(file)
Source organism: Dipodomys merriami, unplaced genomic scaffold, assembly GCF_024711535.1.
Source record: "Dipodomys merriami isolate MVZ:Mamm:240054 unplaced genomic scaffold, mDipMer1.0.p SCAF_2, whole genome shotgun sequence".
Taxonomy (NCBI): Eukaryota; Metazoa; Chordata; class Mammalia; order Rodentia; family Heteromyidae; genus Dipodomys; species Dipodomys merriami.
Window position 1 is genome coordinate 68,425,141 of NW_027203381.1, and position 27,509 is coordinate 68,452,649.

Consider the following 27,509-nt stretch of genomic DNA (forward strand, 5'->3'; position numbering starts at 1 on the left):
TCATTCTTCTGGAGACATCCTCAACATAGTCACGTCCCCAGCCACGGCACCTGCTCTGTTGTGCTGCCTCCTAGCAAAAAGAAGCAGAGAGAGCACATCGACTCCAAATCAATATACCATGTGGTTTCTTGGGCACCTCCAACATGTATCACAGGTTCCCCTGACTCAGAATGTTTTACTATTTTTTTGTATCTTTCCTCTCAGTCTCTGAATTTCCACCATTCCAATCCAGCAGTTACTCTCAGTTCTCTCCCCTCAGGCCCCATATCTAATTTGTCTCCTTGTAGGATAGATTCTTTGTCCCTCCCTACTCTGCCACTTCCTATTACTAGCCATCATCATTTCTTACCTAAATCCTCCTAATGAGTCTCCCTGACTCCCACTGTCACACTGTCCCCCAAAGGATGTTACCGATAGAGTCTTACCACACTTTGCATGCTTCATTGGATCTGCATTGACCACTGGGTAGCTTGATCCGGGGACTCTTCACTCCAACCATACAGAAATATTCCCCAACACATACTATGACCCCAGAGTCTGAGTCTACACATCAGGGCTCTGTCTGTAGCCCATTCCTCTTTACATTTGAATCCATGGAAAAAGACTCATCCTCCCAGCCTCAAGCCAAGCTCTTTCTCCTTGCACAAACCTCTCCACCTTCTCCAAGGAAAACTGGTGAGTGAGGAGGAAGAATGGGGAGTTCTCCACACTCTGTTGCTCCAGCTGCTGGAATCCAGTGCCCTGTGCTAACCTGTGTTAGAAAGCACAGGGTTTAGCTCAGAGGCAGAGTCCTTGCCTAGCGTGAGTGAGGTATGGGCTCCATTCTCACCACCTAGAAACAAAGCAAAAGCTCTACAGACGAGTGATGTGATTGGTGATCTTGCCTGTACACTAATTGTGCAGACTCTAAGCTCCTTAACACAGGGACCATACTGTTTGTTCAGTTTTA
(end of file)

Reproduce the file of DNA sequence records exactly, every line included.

Source organism: Dipodomys merriami, unplaced genomic scaffold, assembly GCF_024711535.1.
Source record: "Dipodomys merriami isolate MVZ:Mamm:240054 unplaced genomic scaffold, mDipMer1.0.p SCAF_2, whole genome shotgun sequence".
Taxonomy (NCBI): Eukaryota; Metazoa; Chordata; class Mammalia; order Rodentia; family Heteromyidae; genus Dipodomys; species Dipodomys merriami.
Window position 1 is genome coordinate 68,425,141 of NW_027203381.1, and position 27,509 is coordinate 68,452,649.

Consider the following 27,509-nt stretch of genomic DNA (forward strand, 5'->3'; position numbering starts at 1 on the left):
TCATTCTTCTGGAGACATCCTCAACATAGTCACGTCCCCAGCCACGGCACCTGCTCTGTTGTGCTGCCTCCTAGCAAAAAGAAGCAGAGAGAGCACATCGACTCCAAATCAATATACCATGTGGTTTCTTGGGCACCTCCAACATGTATCACAGGTTCCCCTGACTCAGAATGTTTTACTATTTTTTTGTATCTTTCCTCTCAGTCTCTGAATTTCCACCATTCCAATCCAGCAGTTACTCTCAGTTCTCTCCCCTCAGGCCCCATATCTAATTTGTCTCCTTGTAGGATAGATTCTTTGTCCCTCCCTACTCTGCCACTTCCTATTACTAGCCATCATCATTTCTTACCTAAATCCTCCTAATGAGTCTCCCTGACTCCCACTGTCACACTGTCCCCCAAAGGATGTTACCGATAGAGTCTTACCACACTTTGCATGCTTCATTGGATCTGCATTGACCACTGGGTAGCTTGATCCGGGGACTCTTCACTCCAACCATACAGAAATATTCCCCAACACATACTATGACCCCAGAGTCTGAGTCTACACATCAGGGCTCTGTCTGTAGCCCATTCCTCTTTACATTTGAATCCATGGAAAAAGACTCATCCTCCCAGCCTCAAGCCAAGCTCTTTCTCCTTGCACAAACCTCTCCACCTTCTCCAAGGAAAACTGGTGAGTGAGGAGGAAGAATGGGGAGTTCTCCACACTCTGTTGCTCCAGCTGCTGGAATCCAGTGCCCTGTGCTAACCTGTGTTAGAAAGCACAGGGTTTAGCTCAGAGGCAGAGTCCTTGCCTAGCGTGAGTGAGGTATGGGCTCCATTCTCACCACCTAGAAACAAAGCAAAAGCTCTACAGACGAGTGATGTGATTGGTGATCTTGCCTGTACACTAATTGTGCAGACTCTAAGCTCCTTAACACAGGGACCATACTGTTTGTTCAGTTTTA